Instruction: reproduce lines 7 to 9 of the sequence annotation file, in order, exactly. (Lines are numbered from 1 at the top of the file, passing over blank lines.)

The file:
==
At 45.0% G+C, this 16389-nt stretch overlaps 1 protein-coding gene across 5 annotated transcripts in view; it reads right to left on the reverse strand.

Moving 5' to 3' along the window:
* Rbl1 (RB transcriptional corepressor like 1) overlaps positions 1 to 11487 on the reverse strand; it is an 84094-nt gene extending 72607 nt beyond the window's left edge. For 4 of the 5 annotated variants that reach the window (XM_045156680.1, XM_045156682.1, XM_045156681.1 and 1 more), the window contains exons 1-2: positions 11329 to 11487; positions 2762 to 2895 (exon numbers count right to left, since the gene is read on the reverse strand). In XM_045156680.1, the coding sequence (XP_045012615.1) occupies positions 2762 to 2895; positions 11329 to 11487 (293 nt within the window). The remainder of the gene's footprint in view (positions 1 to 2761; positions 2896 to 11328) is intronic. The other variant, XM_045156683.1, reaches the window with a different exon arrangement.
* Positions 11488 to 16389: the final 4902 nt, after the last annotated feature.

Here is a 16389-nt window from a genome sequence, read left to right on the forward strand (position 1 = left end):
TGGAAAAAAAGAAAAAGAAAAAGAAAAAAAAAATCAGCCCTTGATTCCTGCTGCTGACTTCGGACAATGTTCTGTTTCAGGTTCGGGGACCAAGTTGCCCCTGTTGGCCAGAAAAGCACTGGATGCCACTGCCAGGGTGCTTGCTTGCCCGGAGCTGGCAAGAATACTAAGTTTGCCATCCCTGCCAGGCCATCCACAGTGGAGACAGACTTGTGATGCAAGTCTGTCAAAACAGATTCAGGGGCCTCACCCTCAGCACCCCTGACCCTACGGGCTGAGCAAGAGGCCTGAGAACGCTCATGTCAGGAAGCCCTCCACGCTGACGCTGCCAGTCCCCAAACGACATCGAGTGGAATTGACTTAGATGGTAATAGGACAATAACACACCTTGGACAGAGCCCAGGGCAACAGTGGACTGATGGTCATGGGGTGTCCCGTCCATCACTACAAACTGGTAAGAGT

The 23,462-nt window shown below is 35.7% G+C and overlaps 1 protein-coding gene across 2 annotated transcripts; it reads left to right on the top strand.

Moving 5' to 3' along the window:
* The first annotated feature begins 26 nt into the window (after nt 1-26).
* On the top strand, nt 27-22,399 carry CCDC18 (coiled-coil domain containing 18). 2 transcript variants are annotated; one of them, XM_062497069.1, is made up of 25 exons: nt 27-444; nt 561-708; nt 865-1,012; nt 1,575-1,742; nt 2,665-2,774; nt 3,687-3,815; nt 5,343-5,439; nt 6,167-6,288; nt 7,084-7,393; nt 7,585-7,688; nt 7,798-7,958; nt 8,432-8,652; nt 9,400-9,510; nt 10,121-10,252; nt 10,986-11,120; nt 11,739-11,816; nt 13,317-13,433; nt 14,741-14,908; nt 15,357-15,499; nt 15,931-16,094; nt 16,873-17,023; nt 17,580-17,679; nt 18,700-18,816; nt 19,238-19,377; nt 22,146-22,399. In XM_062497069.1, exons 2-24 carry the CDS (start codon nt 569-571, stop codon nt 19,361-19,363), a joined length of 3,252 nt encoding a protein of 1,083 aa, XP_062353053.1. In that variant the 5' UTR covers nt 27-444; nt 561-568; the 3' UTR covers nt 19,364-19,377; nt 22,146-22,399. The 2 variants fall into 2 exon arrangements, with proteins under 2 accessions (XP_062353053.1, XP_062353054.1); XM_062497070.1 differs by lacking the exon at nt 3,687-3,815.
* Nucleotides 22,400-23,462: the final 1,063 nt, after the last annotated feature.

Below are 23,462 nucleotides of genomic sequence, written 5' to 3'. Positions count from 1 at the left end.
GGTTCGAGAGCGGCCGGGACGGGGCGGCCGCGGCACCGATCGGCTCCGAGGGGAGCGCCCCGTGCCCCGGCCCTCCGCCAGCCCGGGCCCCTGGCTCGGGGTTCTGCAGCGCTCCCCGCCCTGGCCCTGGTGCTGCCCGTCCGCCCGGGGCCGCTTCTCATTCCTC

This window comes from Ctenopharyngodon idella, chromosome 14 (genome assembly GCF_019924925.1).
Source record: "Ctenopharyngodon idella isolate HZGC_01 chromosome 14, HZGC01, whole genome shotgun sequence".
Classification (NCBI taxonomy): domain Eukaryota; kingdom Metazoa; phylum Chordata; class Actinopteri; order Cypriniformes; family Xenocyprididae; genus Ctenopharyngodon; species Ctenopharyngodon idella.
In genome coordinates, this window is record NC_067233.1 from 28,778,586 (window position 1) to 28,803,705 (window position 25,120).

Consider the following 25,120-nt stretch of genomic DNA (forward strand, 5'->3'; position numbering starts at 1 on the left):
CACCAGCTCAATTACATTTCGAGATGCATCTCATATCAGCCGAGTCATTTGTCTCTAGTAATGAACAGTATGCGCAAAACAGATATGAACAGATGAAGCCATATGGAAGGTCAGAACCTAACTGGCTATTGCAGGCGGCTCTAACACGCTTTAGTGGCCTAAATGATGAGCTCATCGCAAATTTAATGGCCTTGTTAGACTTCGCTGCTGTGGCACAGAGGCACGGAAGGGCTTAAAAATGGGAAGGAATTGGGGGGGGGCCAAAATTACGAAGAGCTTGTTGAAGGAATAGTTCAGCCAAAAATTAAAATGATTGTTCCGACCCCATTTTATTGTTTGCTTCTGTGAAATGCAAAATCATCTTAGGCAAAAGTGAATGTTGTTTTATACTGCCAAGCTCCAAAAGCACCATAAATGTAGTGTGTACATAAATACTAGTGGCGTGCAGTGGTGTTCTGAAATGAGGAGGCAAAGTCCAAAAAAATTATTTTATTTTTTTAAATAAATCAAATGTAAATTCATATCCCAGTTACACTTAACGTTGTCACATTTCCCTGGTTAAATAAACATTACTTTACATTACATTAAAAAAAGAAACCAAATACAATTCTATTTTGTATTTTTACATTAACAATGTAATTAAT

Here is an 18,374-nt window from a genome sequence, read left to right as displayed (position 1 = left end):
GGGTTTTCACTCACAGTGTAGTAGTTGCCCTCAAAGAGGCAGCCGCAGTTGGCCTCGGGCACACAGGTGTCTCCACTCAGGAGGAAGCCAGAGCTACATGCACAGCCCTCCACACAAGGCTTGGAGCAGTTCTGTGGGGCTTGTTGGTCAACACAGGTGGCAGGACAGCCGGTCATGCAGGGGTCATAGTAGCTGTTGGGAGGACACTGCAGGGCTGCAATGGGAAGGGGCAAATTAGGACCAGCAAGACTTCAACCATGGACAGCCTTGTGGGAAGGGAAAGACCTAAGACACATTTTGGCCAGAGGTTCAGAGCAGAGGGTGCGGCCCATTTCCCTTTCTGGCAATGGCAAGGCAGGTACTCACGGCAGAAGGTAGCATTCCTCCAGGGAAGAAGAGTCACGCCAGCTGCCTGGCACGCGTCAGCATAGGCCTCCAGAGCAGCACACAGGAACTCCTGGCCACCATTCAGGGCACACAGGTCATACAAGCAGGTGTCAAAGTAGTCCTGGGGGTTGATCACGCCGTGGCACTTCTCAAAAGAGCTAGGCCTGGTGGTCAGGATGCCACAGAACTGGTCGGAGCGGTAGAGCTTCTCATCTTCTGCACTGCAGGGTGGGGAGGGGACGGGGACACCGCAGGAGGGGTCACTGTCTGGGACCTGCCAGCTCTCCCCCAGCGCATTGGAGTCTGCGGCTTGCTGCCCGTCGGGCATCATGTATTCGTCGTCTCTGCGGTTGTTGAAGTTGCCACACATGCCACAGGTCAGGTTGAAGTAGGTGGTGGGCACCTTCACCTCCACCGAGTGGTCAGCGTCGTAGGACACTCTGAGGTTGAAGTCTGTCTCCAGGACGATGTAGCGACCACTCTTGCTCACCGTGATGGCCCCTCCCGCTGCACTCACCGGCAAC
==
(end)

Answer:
The 23,462-nt window shown below is 35.7% G+C and overlaps 1 protein-coding gene across 2 annotated transcripts; it reads left to right on the top strand.

Moving 5' to 3' along the window:
* The first annotated feature begins 26 nt into the window (after nt 1-26).